One of U-Haul’s most noteworthy adaptive reuse projects is the former Magic Chef head office building in south St. Louis, Missouri. Built in 1947-48 and designed by architect Harris Armstrong, the building’s lobby featured a beautiful sculptured ceiling created by legendary Japanese-American artist Isamu Noguchi.
Magic Chef sold its St. Louis buildings and factories in the late 1950s and the head office building at 1641 South Kingshighway sat abandoned for about a decade before U-Haul bought it in 1977.
A practical renovation in the early 1990s saw a drop ceiling installed beneath Noguchi’s sculptural ceiling but thanks to U-Haul’s current focus on adaptive reuse and respectful regional marketing, both the building and its unique mid-century lobby ceiling are undergoing a well-deserved renaissance.
Shop The Pig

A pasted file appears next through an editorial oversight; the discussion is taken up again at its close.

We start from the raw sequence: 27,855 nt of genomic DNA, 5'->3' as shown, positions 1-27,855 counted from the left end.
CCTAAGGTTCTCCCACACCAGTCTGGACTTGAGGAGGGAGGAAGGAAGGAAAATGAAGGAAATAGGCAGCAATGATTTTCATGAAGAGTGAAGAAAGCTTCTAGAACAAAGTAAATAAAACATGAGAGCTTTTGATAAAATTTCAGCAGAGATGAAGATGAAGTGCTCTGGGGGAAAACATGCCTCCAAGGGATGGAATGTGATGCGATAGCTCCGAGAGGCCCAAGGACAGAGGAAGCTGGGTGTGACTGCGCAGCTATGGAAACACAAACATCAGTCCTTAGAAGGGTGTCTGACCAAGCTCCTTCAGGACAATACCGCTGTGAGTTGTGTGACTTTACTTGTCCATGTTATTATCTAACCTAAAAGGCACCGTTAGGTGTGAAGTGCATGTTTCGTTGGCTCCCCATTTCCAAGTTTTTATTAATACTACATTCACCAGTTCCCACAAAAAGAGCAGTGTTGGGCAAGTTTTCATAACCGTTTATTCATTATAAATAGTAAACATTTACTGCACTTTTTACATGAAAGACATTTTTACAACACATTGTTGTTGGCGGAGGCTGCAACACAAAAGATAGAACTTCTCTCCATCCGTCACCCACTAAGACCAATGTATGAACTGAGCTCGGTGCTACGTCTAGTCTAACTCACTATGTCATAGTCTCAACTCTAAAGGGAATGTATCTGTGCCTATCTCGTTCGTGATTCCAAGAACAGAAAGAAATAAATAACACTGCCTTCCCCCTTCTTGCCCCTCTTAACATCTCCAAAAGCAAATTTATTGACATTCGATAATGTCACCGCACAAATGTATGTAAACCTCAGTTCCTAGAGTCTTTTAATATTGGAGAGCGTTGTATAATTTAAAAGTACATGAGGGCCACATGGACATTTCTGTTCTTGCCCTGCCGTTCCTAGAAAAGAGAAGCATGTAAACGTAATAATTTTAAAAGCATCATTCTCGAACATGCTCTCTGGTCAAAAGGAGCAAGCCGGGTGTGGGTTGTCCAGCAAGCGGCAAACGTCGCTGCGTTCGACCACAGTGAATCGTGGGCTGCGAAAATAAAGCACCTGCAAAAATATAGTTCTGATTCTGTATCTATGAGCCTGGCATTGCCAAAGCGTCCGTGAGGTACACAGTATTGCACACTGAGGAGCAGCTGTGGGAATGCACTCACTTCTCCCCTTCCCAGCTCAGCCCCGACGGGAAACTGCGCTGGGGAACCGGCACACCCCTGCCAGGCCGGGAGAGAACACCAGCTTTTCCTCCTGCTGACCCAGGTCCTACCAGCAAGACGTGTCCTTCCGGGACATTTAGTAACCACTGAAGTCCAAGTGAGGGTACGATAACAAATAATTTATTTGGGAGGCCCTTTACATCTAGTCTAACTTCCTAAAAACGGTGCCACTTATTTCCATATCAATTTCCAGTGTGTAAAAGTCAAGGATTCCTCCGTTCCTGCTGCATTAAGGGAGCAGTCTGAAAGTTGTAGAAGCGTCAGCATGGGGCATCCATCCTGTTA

U-Haul’s corporate sustainability initiatives pay off for both the company and the community in a number of ways including lightening the local carbon footprint, reducing consumption of energy and resources on new construction, and helping cities and towns reduce their inventories of unwanted buildings. Saving historic architecture isn’t always a priority, however. This former Fox Brother’s Piggly Wiggly supermarket in Saukville, Wisconsin is a prime example. The defunct grocery store was converted into the U-Haul Moving & Storage of Port Washington full-service moving and self-storage facility over the summer of 2016.
For St. Pete’s Sake
U-Haul doesn’t have to expend the expense required to beautify their adaptively reused buildings but aren’t you glad they do? Take the U-Haul depot above, located in downtown St. Petersburg, Florida. Formerly a drab, dreary, abandoned rail-connected cold storage building, the structure now boasts a gigantic mural of Tampa Bay wetlands fauna and flora on one side highlighted by an artistically rendered Roseate Spoonbill. Flickr user Mark Evans (st_asaph) captured this uplifting urban scene on February 27th of 2017.